In my book, Christ’s Empowering Presence: The Pursuit of God through the Ages, I include a chapter early on that’s titled “Brother Lawrence: A Most Popular Practitioner of ‘The Pursuit.’” It seemed appropriate to devote a chapter to the 17th century French monk known as Brother Lawrence since he did so much to make famous the spiritual exercise that has come to be known as “the practice of the presence of God,” an exercise that I equate with the pursuit of Christ’s empowering presence.

 In the following excerpt from my treatment of Brother Lawrence’s engagement in “the pursuit,” I reflect some on the venerable monk’s insistence that the practice of the presence of God need not be limited to a particular time and place.

Anytime, Anywhere!

            Finally, a third important theme present in Brother Lawrence’s thinking about spirituality was that a person’s busyness is no excuse for failing to practice the presence of God! Scattered throughout our resource materials are passages that insist it’s possible to maintain a vibrant inner sense of God’s loving, empowering presence regardless of the many outward activities our busy lives might entail. In his description of Brother Lawrence, de Beaufort recounts that his mentor once told him:

For me the time of action does not differ from the time of prayer, and in the noise and clatter of my kitchen, while several persons are together calling for as many different things, I possess God in as great tranquility as when upon my knees at the Blessed Sacrament.[1]

            Brother Lawrence’s biographer goes on to provide the world with this famous passage:

I am giving you a picture of a lay brother serving in a kitchen; let me then use his own words: “We can do little things for God; I turn the cake that is frying on the pan for the love of Him, and that done, if there is nothing else to call me, I prostrate myself in worship before Him, Who has given me grace to work; afterwards I rise happier than a king. It is enough for me to pick but a straw from the ground for the love of God.[2]         

What effect did this integration of spirituality with his daily work have upon Brother Lawrence? Though later in this book we will explore in more depth the benefits of a daily pursuit of Christ’s empowering presence, it seems appropriate here to include a passage that describes the impact which practicing the presence of God had upon this particularly popular practitioner, especially since it includes a reference to the theme we are presently discussing. Rounding off his record of the four conversations he had with Brother Lawrence, de Beaufort offers these concluding remarks:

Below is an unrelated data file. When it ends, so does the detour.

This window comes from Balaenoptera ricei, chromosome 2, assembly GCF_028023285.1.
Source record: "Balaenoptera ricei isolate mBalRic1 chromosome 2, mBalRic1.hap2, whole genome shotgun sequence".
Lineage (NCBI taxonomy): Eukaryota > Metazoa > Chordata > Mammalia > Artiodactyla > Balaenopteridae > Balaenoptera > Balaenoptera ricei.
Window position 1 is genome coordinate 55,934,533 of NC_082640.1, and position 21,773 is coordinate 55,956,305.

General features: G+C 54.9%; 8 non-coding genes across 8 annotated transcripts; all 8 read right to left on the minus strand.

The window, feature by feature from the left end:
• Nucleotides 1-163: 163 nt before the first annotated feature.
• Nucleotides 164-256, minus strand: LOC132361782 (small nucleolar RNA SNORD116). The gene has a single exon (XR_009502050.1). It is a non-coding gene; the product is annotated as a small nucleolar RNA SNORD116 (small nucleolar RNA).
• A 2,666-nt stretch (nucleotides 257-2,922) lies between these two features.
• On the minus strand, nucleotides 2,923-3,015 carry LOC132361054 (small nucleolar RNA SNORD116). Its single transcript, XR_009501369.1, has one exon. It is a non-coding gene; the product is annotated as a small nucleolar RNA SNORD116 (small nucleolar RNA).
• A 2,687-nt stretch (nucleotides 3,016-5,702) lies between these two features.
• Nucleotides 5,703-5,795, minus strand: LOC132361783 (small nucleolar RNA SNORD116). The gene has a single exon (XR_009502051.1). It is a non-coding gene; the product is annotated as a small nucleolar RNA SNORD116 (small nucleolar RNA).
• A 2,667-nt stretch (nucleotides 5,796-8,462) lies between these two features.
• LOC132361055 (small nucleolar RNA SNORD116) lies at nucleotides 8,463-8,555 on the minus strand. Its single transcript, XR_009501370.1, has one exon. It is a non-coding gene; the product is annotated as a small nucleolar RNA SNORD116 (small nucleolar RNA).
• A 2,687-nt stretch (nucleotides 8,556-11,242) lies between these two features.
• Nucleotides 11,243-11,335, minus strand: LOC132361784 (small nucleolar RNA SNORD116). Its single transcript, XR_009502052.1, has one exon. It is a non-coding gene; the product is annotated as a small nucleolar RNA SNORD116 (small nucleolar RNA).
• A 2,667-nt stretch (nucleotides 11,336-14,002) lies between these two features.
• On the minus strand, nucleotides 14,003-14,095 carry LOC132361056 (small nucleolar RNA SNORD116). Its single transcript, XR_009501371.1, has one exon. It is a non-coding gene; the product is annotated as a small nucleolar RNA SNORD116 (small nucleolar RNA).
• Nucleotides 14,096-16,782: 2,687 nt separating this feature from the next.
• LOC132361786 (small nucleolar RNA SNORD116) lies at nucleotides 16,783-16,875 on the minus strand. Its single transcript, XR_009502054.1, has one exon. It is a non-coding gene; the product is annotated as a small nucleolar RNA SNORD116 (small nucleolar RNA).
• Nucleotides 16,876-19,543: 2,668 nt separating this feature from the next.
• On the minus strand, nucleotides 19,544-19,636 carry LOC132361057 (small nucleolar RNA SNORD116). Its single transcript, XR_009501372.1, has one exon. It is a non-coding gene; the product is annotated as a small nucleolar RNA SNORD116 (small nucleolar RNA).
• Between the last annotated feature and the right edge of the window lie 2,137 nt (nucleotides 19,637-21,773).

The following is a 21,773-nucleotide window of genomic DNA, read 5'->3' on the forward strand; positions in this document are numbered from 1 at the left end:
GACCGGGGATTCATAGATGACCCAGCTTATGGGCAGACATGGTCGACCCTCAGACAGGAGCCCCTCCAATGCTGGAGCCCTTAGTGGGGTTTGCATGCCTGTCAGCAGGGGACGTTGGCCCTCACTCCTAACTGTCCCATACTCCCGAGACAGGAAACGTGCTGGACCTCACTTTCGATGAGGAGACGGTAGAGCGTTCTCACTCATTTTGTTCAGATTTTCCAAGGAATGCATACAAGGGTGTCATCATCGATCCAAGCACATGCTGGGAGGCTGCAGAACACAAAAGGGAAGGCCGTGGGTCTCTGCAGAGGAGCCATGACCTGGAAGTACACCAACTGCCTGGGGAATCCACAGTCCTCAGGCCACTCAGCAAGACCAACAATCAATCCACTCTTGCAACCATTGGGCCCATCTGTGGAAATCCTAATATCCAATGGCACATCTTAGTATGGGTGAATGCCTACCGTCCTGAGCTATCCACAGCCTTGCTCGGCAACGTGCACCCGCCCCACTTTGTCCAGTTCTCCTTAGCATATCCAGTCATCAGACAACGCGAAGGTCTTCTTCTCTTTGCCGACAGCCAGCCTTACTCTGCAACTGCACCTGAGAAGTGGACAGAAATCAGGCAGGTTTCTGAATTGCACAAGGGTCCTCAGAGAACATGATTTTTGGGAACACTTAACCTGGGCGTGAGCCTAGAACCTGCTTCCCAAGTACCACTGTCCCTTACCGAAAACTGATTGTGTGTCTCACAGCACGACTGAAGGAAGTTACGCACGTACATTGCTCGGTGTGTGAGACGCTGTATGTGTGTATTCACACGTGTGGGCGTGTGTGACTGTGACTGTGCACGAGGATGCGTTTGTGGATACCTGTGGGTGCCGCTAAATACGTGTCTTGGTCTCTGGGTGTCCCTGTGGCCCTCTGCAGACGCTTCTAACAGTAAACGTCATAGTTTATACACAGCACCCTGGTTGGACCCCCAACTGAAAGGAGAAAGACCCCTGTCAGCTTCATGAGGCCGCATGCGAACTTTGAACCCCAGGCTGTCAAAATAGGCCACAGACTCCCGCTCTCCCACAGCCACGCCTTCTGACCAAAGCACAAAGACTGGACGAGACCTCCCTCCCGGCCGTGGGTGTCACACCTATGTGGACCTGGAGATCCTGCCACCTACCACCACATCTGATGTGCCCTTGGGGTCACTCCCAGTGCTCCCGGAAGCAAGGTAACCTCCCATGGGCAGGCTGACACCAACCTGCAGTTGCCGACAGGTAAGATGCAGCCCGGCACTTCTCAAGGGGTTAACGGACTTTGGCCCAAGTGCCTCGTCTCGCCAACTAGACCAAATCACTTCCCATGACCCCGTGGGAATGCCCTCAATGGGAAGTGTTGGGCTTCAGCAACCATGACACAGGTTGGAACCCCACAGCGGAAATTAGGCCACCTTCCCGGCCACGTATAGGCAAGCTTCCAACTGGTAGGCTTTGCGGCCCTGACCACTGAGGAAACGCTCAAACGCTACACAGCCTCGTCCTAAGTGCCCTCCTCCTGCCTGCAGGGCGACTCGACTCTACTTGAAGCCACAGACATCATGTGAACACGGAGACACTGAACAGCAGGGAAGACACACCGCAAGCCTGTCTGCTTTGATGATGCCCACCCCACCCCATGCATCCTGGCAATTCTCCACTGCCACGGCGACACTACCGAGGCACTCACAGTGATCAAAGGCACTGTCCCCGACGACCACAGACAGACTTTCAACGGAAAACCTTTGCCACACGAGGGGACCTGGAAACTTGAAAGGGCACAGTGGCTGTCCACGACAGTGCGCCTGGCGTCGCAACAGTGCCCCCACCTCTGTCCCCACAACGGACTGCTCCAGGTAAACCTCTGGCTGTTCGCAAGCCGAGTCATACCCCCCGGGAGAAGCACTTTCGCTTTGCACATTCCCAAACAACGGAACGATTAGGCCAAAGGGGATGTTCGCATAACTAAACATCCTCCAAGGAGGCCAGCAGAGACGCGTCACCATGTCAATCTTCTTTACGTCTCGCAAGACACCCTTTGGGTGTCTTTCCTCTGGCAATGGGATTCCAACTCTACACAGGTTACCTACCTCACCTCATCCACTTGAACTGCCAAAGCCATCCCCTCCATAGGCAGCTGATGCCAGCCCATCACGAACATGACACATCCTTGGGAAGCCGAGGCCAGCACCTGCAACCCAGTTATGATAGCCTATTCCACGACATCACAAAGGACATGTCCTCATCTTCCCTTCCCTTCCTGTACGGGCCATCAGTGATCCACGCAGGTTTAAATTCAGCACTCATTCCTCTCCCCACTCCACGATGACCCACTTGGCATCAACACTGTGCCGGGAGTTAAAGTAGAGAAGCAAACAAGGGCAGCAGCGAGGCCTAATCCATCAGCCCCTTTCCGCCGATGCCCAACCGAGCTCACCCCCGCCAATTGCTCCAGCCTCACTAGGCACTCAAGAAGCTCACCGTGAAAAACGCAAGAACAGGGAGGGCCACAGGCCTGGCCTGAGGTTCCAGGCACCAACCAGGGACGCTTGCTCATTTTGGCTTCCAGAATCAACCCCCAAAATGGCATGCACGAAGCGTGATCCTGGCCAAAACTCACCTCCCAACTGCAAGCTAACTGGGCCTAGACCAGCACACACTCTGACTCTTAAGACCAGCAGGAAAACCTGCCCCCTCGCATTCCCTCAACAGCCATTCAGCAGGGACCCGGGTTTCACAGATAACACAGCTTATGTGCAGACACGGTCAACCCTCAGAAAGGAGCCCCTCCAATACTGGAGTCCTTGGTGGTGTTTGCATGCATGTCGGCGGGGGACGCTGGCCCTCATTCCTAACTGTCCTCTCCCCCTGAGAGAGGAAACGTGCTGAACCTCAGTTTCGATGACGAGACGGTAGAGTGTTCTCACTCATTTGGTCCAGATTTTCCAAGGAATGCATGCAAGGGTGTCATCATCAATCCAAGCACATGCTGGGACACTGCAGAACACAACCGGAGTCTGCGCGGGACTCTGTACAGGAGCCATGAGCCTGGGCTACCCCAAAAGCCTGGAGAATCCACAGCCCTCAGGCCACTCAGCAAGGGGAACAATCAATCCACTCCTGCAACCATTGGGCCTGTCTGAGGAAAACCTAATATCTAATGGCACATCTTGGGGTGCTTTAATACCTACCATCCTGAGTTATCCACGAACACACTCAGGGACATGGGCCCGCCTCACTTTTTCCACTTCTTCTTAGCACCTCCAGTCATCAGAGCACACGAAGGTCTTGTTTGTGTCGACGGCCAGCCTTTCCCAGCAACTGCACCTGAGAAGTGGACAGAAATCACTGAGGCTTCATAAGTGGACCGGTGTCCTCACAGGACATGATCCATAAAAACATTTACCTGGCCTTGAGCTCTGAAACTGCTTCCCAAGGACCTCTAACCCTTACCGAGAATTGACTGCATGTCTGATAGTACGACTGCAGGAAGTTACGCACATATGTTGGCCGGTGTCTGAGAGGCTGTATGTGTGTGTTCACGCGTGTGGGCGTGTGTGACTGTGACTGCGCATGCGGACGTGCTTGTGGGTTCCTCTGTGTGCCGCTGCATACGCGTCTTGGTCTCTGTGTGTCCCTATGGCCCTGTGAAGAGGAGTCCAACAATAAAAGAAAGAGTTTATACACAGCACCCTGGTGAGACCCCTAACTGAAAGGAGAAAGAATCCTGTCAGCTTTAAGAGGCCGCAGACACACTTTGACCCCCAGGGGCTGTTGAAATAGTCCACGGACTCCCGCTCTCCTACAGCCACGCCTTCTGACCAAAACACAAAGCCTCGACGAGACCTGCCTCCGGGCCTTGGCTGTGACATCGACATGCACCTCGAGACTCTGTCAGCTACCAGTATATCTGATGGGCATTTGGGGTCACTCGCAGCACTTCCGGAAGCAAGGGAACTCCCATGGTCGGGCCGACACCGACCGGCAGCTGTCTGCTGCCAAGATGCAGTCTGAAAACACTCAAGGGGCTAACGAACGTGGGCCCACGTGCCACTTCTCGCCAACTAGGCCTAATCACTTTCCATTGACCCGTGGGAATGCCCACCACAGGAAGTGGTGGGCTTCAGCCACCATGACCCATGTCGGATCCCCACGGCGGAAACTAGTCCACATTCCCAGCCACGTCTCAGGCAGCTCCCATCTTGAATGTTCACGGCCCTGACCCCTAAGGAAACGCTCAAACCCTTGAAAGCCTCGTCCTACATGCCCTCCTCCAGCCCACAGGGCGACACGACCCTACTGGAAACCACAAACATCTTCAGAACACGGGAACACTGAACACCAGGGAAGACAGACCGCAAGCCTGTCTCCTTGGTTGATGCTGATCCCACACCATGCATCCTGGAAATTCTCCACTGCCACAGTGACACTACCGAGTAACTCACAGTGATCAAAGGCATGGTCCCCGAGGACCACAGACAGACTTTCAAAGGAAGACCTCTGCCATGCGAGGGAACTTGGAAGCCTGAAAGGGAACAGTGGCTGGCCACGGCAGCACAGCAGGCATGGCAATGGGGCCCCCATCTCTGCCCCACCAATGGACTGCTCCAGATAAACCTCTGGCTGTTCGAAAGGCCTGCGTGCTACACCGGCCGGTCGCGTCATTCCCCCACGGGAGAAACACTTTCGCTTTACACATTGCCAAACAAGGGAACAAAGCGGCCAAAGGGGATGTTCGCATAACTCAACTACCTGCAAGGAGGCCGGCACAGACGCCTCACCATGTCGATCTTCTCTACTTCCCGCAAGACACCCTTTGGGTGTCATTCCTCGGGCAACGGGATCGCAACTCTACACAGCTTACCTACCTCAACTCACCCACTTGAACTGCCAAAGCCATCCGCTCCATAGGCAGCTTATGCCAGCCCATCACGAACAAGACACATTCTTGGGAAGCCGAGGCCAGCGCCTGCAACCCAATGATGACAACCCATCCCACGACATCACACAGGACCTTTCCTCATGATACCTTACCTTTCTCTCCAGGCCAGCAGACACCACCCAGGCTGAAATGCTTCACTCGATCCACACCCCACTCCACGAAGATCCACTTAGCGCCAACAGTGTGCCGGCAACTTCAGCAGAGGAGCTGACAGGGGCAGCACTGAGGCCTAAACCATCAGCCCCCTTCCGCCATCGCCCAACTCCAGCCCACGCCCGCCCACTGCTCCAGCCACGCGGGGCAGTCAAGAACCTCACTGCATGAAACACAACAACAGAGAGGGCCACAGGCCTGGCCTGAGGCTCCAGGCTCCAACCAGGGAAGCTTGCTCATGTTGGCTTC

As Brother Lawrence had found such an advantage in walking in the presence of God, it was natural for him to recommend it earnestly to others; but his example was a stronger inducement than any arguments he could propose. His very countenance was edifying, such a sweet and calm devotion appearing in it as could not but affect the beholders. And it was observed that in the greatest hurry of business in the kitchen he still preserved his recollection and heavenly-mindedness. He was never hasty nor loitering, but did each thing in its season, with an even, uninterrupted composure and tranquility of spirit.[3]

            Evidently, it is possible to pursue Christ’s empowering presence despite a busy lifestyle! Possessing a plate full of mundane responsibilities is no excuse for a neglect of “the pursuit.” While we will return to this theme later in the book, it’s important that it be established here at the very beginning of the journey we’re taking together. The example of Brother Lawrence accomplishes this as well as any spiritual master I can think of.

            The overarching goal of this chapter is to introduce the concept of Christ’s empowering presence by way of a careful consideration of the life and work of one of its most famous practitioners: Brother Lawrence of the Resurrection. During the process, I have cited a number of passages from the resource materials that never fail to reinspire me in my own practice of the presence of God. Rather than feeling like you’ve been thrown into the deep end of the pool, I hope you will consider Brother Lawrence’s advocacy of “the pursuit” to be a life vest that can save you from “drowning” in the spiritually deadening demands of daily living. With that thought in mind, I want to conclude this chapter with one final quote drawn from Brother Lawrence’s ninth letter to Monsieur de Beaufort:

We cannot avoid the dangers of life without God’s continual help, so we should ask Him for it ceaselessly. But how can we ask for help unless we are with Him? To be with Him, we must cultivate the holy habit of thinking of Him often.

            You will tell me that I always say the same thing. What can I say? It is true. I don’t know an easier method, nor do I practice any other, so I advise this one to everybody. We have to know someone before we truly love him. In order to know God, we must think about Him often. Once we get to know Him, we will think about Him even more often, because where our treasure is, there also is our heart![4] 

This completes a series of four blog postings by means of which I have presented to website readers a glimpse of my treatment of the spirituality of Brother Lawrence in my book Christ’s Empowering Presence. It’s my hope that I’ve done more in this series than provide some reasons to buy the book. My goal in each blog posting has genuinely been to give my spiritual friends …

Something to think about.

[1] Brother Lawrence, The Practice of the Presence of God with Spiritual Maxims (Grand Rapids: Revell, 1967), 89–90.

[2] Ibid., 90–91.

[3] Ibid., 30.

[4] Brother Lawrence, The Practice of the Presence of God (New Kingsington, PA: Whitaker House, 1982), 49.